The compound, commonly sold in powdered form, is relatively inexpensive, quite safe at recommended doses, and remarkably effective at delivering its marketed benefits: improving athletic performance, speeding recovery, and preventing injury.
Creatine is naturally synthesized in the liver, kidney, and pancreas at a rate of about one gram per day. Consuming milk, red meat, seafood, and nuts as part of a balanced, omnivorous diet can contribute up to another two grams per day. However, one can easily and safely consume a lot more of it through powders blended into liquids. Supplementing up to 30 grams a day in this fashion has been found to be safe and well-tolerated over the long-term (at least five years).
A bounty of evidence shows that taking creatine supplements raises the threshold of fatigue, which particularly comes in handy for explosive activities like weightlifting and sprinting. Creatine does this by rapidly replenishing adenosine triphosphate (ATP), muscle cells’ primary source of energy.
But what once just caught the attention of gym rats and competitive athletes has, over the past couple decades, peaked the interest of health experts. Researchers have found significant stores of creatine not only in skeletal muscles, but also in the brain, hinting that consuming more of the compound could yield unforeseen advantages.
Animal studies showed promise, so scientists have more recently started conducting experiments in humans. Taking five grams of creatine per day for six weeks was found to drastically enhance both working memory and intelligence in a double-blind, placebo-controlled study of 45 young adult vegetarians. A systematic review of other human trials backed this result up. There’s also evidence that creatine intake can shorten symptoms of concussion. When used in conjunction with exercise, creatine improves blood sugar metabolism more effectively than exercise alone. Very preliminary research hints that the compound could lessen the severity of cardiovascular disease.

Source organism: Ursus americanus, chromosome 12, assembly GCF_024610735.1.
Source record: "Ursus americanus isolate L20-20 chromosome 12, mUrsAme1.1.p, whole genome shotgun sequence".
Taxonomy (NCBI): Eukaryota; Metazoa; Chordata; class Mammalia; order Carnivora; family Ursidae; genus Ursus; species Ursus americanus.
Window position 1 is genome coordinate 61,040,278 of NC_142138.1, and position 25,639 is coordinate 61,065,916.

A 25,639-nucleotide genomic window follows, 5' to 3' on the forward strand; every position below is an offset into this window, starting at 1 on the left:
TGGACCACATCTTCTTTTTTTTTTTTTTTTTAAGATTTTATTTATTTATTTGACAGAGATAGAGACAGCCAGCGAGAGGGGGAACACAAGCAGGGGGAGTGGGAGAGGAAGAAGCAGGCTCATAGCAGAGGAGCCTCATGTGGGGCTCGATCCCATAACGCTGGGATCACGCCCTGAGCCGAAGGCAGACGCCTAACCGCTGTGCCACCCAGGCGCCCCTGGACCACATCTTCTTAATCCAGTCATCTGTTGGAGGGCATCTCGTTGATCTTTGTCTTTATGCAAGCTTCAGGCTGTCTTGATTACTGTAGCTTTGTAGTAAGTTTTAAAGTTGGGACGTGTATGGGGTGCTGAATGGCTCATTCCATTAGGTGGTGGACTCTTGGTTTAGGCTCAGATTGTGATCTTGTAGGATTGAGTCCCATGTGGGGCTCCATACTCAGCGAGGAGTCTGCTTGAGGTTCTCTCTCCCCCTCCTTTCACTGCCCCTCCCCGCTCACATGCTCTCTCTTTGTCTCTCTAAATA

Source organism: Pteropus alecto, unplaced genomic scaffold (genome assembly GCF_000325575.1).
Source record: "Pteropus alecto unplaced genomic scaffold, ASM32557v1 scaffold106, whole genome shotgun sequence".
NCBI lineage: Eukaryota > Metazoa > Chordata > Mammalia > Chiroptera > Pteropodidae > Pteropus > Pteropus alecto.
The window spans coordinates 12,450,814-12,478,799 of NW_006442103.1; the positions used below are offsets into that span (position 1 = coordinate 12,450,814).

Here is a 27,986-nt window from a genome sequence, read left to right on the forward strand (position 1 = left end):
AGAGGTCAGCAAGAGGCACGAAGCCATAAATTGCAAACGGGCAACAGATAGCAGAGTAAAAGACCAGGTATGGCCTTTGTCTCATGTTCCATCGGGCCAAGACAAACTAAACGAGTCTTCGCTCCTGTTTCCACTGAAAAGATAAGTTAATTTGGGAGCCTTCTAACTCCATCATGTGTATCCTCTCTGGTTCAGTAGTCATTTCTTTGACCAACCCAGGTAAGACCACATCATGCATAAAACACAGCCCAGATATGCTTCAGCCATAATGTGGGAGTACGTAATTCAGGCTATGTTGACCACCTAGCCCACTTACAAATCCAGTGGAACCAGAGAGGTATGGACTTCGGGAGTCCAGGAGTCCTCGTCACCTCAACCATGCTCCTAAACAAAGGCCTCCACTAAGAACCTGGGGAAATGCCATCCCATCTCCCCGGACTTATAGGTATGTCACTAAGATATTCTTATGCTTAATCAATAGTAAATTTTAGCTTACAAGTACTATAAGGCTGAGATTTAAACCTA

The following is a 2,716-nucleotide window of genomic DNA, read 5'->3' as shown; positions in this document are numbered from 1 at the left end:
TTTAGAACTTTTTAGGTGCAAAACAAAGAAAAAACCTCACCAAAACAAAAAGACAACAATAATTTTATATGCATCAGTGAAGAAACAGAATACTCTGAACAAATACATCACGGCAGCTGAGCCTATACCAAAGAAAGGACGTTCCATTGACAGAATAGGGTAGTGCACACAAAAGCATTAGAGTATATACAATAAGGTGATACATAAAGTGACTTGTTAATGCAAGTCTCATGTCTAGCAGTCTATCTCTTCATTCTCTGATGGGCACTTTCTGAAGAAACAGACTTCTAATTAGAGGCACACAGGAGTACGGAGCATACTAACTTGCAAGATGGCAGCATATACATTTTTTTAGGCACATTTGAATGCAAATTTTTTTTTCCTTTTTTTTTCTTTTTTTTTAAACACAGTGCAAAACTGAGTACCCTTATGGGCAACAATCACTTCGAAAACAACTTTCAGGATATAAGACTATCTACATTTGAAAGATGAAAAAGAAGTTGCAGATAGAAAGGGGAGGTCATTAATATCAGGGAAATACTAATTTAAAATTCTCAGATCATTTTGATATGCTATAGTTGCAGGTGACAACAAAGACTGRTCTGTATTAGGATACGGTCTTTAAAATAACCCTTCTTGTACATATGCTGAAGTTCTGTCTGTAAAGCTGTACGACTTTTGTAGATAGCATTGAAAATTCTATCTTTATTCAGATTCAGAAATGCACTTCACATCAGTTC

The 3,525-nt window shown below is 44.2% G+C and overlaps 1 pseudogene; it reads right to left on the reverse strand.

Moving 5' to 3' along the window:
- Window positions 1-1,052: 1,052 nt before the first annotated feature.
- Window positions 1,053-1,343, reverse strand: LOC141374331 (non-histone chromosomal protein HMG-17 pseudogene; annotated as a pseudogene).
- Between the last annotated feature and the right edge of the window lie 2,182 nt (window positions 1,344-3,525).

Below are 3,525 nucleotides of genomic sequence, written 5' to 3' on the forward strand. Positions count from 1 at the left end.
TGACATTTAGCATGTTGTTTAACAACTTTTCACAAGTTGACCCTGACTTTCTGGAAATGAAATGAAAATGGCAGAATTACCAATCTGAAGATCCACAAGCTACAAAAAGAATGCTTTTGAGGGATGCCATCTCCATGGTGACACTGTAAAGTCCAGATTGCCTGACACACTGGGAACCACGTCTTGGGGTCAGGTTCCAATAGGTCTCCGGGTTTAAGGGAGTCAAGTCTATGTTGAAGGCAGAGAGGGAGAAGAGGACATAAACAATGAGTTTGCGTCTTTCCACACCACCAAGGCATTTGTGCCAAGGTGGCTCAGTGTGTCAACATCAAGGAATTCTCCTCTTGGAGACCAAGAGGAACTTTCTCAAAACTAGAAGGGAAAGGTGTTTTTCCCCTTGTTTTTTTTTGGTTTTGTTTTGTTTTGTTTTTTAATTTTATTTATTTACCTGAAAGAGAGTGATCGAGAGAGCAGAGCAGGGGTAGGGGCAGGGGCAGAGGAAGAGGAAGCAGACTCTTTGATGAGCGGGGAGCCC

Could creatine treat depression?
By far the most compelling potential use for creatine outside of exercise is for the treatment of depression. A decade ago, a small, eight-week study conducted in South Korea had 52 women take either an antidepressant or that same anti-depressant with creatine. By the end of the study, half of the women in the creatine group were depression-free, a success rate double that of the group only receiving the antidepressant.
Two years ago, researchers at the University of Utah analyzed data from the National Health and Nutrition Examination Survey from 22,692 individuals over the age of 20, finding that “after controlling for demographic and lifestyle variables, the risk of screening positive for depression was 31% lower among adults in the highest, compared to the lowest, quartile of creatine consumption.” The highest-quartile consumers got about one gram of creatine per day from their diet, while the lowest quartile consumers only got 0.15 gram. They hypothesized that creatine might boost brain energy metabolism and capacity.
More studies are forthcoming, testing creatine both as an additive treatment coupled with more conventional depression medications and as a standalone treatment in higher doses, something like 20 to 40 grams per day. While it’s much too early to conclusively tout creatine as a treatment for depression, a trifecta of factors — low-risk, high-reward, affordable cost — make it promising indeed.